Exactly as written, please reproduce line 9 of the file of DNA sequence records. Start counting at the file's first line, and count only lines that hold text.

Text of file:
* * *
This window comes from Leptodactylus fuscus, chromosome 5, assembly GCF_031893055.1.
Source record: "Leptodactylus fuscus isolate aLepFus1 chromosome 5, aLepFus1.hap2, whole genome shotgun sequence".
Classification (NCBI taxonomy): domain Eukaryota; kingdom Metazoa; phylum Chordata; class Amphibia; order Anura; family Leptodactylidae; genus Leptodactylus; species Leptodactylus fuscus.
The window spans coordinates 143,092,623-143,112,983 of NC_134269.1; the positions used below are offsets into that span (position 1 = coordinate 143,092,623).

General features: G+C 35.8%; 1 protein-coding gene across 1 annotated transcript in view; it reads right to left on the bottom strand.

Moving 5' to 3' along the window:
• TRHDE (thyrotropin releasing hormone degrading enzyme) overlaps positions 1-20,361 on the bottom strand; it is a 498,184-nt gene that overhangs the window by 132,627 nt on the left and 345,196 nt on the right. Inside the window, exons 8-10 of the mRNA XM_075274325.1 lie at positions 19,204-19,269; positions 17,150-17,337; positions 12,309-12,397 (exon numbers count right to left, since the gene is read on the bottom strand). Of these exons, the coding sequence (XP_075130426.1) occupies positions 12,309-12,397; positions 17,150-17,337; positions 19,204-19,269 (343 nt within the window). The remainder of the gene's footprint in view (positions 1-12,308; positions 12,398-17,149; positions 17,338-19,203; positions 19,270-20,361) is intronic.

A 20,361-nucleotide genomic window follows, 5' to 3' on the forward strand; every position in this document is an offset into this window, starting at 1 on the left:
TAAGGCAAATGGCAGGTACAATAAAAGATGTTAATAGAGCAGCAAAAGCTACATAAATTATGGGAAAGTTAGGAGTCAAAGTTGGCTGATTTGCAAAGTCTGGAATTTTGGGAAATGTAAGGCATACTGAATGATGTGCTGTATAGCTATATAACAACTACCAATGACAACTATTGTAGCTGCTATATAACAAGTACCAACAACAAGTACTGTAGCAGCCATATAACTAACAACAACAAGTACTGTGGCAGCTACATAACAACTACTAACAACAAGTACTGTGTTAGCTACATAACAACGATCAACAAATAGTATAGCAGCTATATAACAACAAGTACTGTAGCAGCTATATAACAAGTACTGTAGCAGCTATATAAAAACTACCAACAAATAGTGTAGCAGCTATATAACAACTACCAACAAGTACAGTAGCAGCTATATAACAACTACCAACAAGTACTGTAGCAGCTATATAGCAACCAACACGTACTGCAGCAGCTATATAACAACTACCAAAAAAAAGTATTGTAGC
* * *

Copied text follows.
TAAGGCAAATGGCAGGTACAATAAAAGATGTTAATAGAGCAGCAAAAGCTACATAAATTATGGGAAAGTTAGGAGTCAAAGTTGGCTGATTTGCAAAGTCTGGAATTTTGGGAAATGTAAGGCATACTGAATGATGTGCTGTATAGCTATATAACAACTACCAATGACAACTATTGTAGCTGCTATATAACAAGTACCAACAACAAGTACTGTAGCAGCCATATAACTAACAACAACAAGTACTGTGGCAGCTACATAACAACTACTAACAACAAGTACTGTGTTAGCTACATAACAACGATCAACAAATAGTATAGCAGCTATATAACAACAAGTACTGTAGCAGCTATATAACAAGTACTGTAGCAGCTATATAAAAACTACCAACAAATAGTGTAGCAGCTATATAACAACTACCAACAAGTACAGTAGCAGCTATATAACAACTACCAACAAGTACTGTAGCAGCTATATAGCAACCAACACGTACTGCAGCAGCTATATAACAACTACCAAAAAAAAGTATTGTAGC